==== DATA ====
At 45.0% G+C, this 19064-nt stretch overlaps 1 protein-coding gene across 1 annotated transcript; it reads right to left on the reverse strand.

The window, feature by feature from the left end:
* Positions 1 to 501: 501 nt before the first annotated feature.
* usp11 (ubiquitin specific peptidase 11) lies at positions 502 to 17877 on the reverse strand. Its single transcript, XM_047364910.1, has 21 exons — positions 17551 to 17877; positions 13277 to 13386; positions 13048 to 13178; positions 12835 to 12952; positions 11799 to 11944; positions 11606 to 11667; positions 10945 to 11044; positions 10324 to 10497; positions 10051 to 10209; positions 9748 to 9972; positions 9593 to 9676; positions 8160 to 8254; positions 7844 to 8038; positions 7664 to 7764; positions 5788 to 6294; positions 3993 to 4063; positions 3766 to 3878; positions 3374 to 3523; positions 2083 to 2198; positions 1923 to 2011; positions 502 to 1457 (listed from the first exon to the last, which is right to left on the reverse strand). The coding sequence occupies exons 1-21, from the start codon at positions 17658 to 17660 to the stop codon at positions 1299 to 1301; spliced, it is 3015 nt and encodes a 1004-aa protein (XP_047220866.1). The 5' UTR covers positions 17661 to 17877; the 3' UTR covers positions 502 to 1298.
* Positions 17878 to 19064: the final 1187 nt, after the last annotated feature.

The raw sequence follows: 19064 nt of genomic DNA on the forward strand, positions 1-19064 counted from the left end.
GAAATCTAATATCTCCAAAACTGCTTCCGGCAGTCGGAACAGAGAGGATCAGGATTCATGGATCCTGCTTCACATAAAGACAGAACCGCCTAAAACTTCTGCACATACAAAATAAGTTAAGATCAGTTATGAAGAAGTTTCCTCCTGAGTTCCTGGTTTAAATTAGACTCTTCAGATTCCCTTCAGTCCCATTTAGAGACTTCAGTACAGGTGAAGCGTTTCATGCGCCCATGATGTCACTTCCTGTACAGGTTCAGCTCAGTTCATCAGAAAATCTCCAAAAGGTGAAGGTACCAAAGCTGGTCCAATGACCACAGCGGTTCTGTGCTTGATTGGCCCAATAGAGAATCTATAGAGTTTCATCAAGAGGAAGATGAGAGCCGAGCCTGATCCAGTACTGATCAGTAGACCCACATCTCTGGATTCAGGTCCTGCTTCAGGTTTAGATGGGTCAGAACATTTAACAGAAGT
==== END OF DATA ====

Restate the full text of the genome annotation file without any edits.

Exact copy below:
At 45.0% G+C, this 19064-nt stretch overlaps 1 protein-coding gene across 1 annotated transcript; it reads right to left on the reverse strand.

The window, feature by feature from the left end:
* Positions 1 to 501: 501 nt before the first annotated feature.
* usp11 (ubiquitin specific peptidase 11) lies at positions 502 to 17877 on the reverse strand. Its single transcript, XM_047364910.1, has 21 exons — positions 17551 to 17877; positions 13277 to 13386; positions 13048 to 13178; positions 12835 to 12952; positions 11799 to 11944; positions 11606 to 11667; positions 10945 to 11044; positions 10324 to 10497; positions 10051 to 10209; positions 9748 to 9972; positions 9593 to 9676; positions 8160 to 8254; positions 7844 to 8038; positions 7664 to 7764; positions 5788 to 6294; positions 3993 to 4063; positions 3766 to 3878; positions 3374 to 3523; positions 2083 to 2198; positions 1923 to 2011; positions 502 to 1457 (listed from the first exon to the last, which is right to left on the reverse strand). The coding sequence occupies exons 1-21, from the start codon at positions 17658 to 17660 to the stop codon at positions 1299 to 1301; spliced, it is 3015 nt and encodes a 1004-aa protein (XP_047220866.1). The 5' UTR covers positions 17661 to 17877; the 3' UTR covers positions 502 to 1298.
* Positions 17878 to 19064: the final 1187 nt, after the last annotated feature.

The raw sequence follows: 19064 nt of genomic DNA on the forward strand, positions 1-19064 counted from the left end.
GAAATCTAATATCTCCAAAACTGCTTCCGGCAGTCGGAACAGAGAGGATCAGGATTCATGGATCCTGCTTCACATAAAGACAGAACCGCCTAAAACTTCTGCACATACAAAATAAGTTAAGATCAGTTATGAAGAAGTTTCCTCCTGAGTTCCTGGTTTAAATTAGACTCTTCAGATTCCCTTCAGTCCCATTTAGAGACTTCAGTACAGGTGAAGCGTTTCATGCGCCCATGATGTCACTTCCTGTACAGGTTCAGCTCAGTTCATCAGAAAATCTCCAAAAGGTGAAGGTACCAAAGCTGGTCCAATGACCACAGCGGTTCTGTGCTTGATTGGCCCAATAGAGAATCTATAGAGTTTCATCAAGAGGAAGATGAGAGCCGAGCCTGATCCAGTACTGATCAGTAGACCCACATCTCTGGATTCAGGTCCTGCTTCAGGTTTAGATGGGTCAGAACATTTAACAGAAGT